Subprime Borrowers: Mortgage Transitions and Outcomes
Posted: 17 Feb 2004
Public policy concerns increasingly have focused on subprime lending. Our research uses a survey of prime and subprime borrowers to address whether borrowers "inappropriately" are channeled to the subprime segment, if once having taken out a subprime mortgage, borrowers are "stuck" in this market segment, and whether borrowers face higher costs by taking out subprime mortgages.
We find that subprime borrowers are less knowledgeable about the mortgage process, are less likely to search for the best mortgage rates, and are less likely to be offered a choice among alternative mortgage terms and instruments - possibly making them more vulnerable to unfavorable mortgage outcomes. Our analysis of market segmentation confirms that typical mortgage underwriting criteria are most important in explaining whether borrowers obtain prime or subprime mortgages - higher credit risk borrowers are more likely to get a subprime loan. Our results further show that search behavior and other demographic factors including adverse life events, age, and Hispanic ethnicity contribute to explaining market segment, suggesting that borrowers may inappropriately receive subprime mortgages. While we find some persistence to market segment - borrowers are more likely to take out a subprime mortgage if their previous mortgage came from the subprime agent - we also find that market segments are not immutable.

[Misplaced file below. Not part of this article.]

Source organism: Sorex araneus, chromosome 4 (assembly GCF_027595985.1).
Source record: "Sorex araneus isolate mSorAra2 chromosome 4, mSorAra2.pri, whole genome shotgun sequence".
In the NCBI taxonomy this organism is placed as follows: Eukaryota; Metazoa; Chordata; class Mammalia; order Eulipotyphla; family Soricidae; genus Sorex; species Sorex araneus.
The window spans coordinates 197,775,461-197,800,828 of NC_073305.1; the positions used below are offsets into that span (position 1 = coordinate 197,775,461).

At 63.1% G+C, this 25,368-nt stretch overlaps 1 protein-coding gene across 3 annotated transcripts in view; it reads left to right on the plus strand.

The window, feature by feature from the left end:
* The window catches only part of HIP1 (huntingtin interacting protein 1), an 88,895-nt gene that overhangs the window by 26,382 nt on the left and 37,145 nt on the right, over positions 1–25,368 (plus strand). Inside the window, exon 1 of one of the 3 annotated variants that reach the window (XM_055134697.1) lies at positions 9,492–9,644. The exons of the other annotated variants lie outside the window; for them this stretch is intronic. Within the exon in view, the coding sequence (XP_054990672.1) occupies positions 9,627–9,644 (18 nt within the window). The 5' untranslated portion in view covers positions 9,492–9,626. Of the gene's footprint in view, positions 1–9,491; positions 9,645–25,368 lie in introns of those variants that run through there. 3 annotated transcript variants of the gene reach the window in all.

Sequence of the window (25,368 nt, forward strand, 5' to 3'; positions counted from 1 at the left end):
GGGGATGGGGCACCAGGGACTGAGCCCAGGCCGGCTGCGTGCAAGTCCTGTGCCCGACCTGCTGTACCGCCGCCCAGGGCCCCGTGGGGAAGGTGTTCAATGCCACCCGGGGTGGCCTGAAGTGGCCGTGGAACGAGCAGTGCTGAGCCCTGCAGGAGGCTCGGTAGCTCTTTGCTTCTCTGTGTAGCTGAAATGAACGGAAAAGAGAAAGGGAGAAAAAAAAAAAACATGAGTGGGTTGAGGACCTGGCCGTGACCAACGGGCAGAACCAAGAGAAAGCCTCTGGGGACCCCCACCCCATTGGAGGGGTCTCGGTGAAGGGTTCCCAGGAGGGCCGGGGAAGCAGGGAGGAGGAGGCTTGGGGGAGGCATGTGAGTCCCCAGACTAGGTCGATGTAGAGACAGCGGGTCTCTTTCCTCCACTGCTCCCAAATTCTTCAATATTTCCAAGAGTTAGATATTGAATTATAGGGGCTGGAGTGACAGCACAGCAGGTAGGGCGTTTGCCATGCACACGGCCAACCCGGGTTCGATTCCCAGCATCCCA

Analysis of the survey responses indicates that borrowers with subprime mortgages significantly are more dissatisfied with their mortgage outcomes. This is not surprising because subprime borrowers look worse across typical mortgage underwriting criteria. Consistent with policy concerns, however, despite holding constant these and other factors, taking out a mortgage in the subprime segment, by itself, appears to increase dissatisfaction with mortgage outcomes.
We do not provide a definitive answer to the question of whether subprime lending, on balance, serves homebuyers well by providing access to mortgage credit to those otherwise constrained, or rather serves homebuyers poorly by inappropriately assigning them to a market where costs are high and the ability to transition to more attractive prime mortgages remains low. Our analysis, however, does provide some empirical support for concerns raised by critics of subprime lending, and for this reason justifies continued public policy debate and analysis.
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